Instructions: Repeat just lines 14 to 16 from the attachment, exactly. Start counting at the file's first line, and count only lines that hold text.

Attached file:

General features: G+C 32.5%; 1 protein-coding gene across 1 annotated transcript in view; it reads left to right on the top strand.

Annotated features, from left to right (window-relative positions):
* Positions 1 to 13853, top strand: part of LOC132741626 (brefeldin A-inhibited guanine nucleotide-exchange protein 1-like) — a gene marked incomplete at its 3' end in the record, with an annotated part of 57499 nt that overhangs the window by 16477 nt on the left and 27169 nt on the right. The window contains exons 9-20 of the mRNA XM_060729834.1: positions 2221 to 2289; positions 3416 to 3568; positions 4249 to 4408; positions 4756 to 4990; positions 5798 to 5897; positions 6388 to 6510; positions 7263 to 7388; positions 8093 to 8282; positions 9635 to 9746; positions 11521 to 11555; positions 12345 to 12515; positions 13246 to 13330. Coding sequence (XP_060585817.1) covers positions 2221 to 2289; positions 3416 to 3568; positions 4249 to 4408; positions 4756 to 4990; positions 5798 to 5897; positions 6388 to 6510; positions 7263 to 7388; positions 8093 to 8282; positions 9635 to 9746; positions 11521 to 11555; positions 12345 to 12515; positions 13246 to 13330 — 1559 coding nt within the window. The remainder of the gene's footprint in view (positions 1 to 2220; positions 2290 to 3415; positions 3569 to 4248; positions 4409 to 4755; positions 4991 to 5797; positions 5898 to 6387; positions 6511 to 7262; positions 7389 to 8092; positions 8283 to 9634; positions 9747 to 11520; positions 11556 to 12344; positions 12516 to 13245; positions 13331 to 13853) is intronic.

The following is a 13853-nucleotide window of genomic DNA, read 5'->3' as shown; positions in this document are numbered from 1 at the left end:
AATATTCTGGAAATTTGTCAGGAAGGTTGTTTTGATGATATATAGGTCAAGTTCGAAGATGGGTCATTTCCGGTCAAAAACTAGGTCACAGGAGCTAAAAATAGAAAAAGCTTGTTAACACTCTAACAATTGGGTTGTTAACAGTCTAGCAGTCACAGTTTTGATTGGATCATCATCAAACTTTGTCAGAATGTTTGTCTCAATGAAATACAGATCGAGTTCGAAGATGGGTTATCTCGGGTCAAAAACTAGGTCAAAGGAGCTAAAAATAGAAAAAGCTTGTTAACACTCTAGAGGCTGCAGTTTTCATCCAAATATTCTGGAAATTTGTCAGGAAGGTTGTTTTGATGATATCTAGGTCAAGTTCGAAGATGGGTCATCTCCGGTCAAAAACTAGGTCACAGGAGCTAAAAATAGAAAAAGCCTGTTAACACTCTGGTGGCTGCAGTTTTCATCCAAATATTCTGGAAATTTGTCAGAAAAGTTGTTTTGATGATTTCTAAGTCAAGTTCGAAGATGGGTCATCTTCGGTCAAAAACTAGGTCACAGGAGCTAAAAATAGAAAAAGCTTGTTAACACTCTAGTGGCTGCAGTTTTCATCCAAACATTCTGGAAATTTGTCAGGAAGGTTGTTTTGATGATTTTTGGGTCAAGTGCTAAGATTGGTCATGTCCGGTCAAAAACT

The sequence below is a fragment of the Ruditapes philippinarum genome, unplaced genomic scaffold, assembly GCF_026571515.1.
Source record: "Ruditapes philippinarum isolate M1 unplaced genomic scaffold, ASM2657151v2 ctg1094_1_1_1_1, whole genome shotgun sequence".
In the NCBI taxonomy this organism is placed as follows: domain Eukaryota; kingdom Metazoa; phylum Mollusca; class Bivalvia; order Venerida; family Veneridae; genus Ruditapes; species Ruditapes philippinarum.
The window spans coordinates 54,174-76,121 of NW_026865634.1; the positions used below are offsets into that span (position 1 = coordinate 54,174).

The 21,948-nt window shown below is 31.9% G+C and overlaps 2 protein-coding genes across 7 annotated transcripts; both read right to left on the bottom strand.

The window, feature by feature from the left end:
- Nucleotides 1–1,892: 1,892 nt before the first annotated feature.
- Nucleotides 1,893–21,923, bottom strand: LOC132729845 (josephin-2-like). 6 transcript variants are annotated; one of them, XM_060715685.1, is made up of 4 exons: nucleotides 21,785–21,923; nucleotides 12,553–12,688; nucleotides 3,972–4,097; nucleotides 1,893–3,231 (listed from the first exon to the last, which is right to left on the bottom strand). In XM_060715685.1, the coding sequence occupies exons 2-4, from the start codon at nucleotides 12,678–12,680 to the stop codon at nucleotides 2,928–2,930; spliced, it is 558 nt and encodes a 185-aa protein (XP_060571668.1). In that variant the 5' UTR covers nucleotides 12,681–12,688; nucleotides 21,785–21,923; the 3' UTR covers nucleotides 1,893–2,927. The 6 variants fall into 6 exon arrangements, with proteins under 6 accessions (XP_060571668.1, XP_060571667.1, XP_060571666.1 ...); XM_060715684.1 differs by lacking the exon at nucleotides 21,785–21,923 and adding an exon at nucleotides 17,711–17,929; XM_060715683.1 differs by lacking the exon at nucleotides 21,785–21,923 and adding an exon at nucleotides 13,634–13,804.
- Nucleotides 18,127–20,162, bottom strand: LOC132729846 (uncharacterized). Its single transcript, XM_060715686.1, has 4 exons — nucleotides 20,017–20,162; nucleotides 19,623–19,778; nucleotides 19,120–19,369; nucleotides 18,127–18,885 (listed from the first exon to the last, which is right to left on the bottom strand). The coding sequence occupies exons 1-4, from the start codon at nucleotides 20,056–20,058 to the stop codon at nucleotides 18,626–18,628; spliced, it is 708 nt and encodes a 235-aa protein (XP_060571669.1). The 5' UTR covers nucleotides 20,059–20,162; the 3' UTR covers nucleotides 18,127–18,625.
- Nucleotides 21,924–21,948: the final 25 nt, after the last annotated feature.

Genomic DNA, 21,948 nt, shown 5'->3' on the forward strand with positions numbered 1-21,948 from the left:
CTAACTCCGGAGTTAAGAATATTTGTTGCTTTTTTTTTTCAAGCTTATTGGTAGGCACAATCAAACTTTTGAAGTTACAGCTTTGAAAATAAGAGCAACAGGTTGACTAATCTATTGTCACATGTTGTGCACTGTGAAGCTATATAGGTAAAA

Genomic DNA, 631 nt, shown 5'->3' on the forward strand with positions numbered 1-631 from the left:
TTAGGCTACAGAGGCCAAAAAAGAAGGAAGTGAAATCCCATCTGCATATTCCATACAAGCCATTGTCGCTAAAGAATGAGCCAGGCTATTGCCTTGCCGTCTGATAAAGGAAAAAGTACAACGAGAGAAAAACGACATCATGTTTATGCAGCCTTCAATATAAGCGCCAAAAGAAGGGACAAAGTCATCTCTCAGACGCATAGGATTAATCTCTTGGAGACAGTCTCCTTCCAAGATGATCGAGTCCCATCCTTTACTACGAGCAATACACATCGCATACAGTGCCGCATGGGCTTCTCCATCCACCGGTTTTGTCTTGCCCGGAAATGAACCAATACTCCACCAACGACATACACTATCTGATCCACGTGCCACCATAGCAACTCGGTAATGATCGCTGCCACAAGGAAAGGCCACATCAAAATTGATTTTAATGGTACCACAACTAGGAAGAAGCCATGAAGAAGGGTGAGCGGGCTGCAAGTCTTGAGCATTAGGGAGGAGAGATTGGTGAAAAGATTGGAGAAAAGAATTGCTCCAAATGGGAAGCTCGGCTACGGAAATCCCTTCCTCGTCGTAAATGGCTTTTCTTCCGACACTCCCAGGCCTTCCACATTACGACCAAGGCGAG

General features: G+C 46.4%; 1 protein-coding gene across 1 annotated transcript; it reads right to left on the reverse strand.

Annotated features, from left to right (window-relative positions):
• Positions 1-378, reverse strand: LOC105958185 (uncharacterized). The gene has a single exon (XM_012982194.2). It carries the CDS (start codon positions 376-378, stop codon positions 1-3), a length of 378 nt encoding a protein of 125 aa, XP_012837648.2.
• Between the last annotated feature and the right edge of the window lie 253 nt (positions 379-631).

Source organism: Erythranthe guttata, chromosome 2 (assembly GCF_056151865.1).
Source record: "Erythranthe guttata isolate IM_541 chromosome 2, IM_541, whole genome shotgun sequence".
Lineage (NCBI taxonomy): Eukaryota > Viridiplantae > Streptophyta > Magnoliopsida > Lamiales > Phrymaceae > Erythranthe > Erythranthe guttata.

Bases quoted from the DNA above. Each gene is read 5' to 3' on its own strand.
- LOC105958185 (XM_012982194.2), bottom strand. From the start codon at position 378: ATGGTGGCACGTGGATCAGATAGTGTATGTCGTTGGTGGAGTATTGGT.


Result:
- Nucleotides 18,127–20,162, bottom strand: LOC132729846 (uncharacterized). Its single transcript, XM_060715686.1, has 4 exons — nucleotides 20,017–20,162; nucleotides 19,623–19,778; nucleotides 19,120–19,369; nucleotides 18,127–18,885 (listed from the first exon to the last, which is right to left on the bottom strand). The coding sequence occupies exons 1-4, from the start codon at nucleotides 20,056–20,058 to the stop codon at nucleotides 18,626–18,628; spliced, it is 708 nt and encodes a 235-aa protein (XP_060571669.1). The 5' UTR covers nucleotides 20,059–20,162; the 3' UTR covers nucleotides 18,127–18,625.
- Nucleotides 21,924–21,948: the final 25 nt, after the last annotated feature.

Genomic DNA, 21,948 nt, shown 5'->3' on the forward strand with positions numbered 1-21,948 from the left: